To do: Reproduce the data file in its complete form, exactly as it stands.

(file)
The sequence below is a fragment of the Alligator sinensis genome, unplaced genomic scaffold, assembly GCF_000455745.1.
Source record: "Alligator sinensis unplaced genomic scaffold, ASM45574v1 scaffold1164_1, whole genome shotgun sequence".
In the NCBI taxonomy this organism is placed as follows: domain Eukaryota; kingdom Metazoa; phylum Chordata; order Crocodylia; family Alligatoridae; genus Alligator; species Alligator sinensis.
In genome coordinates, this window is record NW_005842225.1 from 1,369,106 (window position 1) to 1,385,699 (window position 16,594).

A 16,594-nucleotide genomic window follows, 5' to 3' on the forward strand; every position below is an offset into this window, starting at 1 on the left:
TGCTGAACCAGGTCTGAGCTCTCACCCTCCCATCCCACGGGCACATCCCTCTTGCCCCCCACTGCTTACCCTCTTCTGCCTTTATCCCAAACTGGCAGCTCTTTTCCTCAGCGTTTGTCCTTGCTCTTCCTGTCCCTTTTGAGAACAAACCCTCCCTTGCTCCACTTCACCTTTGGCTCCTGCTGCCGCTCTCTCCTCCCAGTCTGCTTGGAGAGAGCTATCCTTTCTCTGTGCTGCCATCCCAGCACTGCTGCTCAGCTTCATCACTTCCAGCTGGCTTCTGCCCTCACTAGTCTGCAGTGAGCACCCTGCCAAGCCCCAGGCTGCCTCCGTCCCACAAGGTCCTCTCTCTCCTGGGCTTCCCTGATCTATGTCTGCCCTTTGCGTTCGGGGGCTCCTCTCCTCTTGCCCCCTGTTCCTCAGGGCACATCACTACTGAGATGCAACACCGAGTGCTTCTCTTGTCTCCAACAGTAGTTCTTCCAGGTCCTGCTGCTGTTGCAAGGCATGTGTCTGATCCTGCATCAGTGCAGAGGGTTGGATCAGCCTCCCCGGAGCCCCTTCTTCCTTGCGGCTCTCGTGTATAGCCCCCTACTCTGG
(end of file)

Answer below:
The sequence below is a fragment of the Alligator sinensis genome, unplaced genomic scaffold, assembly GCF_000455745.1.
Source record: "Alligator sinensis unplaced genomic scaffold, ASM45574v1 scaffold1164_1, whole genome shotgun sequence".
In the NCBI taxonomy this organism is placed as follows: domain Eukaryota; kingdom Metazoa; phylum Chordata; order Crocodylia; family Alligatoridae; genus Alligator; species Alligator sinensis.
In genome coordinates, this window is record NW_005842225.1 from 1,369,106 (window position 1) to 1,385,699 (window position 16,594).

A 16,594-nucleotide genomic window follows, 5' to 3' on the forward strand; every position below is an offset into this window, starting at 1 on the left:
TGCTGAACCAGGTCTGAGCTCTCACCCTCCCATCCCACGGGCACATCCCTCTTGCCCCCCACTGCTTACCCTCTTCTGCCTTTATCCCAAACTGGCAGCTCTTTTCCTCAGCGTTTGTCCTTGCTCTTCCTGTCCCTTTTGAGAACAAACCCTCCCTTGCTCCACTTCACCTTTGGCTCCTGCTGCCGCTCTCTCCTCCCAGTCTGCTTGGAGAGAGCTATCCTTTCTCTGTGCTGCCATCCCAGCACTGCTGCTCAGCTTCATCACTTCCAGCTGGCTTCTGCCCTCACTAGTCTGCAGTGAGCACCCTGCCAAGCCCCAGGCTGCCTCCGTCCCACAAGGTCCTCTCTCTCCTGGGCTTCCCTGATCTATGTCTGCCCTTTGCGTTCGGGGGCTCCTCTCCTCTTGCCCCCTGTTCCTCAGGGCACATCACTACTGAGATGCAACACCGAGTGCTTCTCTTGTCTCCAACAGTAGTTCTTCCAGGTCCTGCTGCTGTTGCAAGGCATGTGTCTGATCCTGCATCAGTGCAGAGGGTTGGATCAGCCTCCCCGGAGCCCCTTCTTCCTTGCGGCTCTCGTGTATAGCCCCCTACTCTGG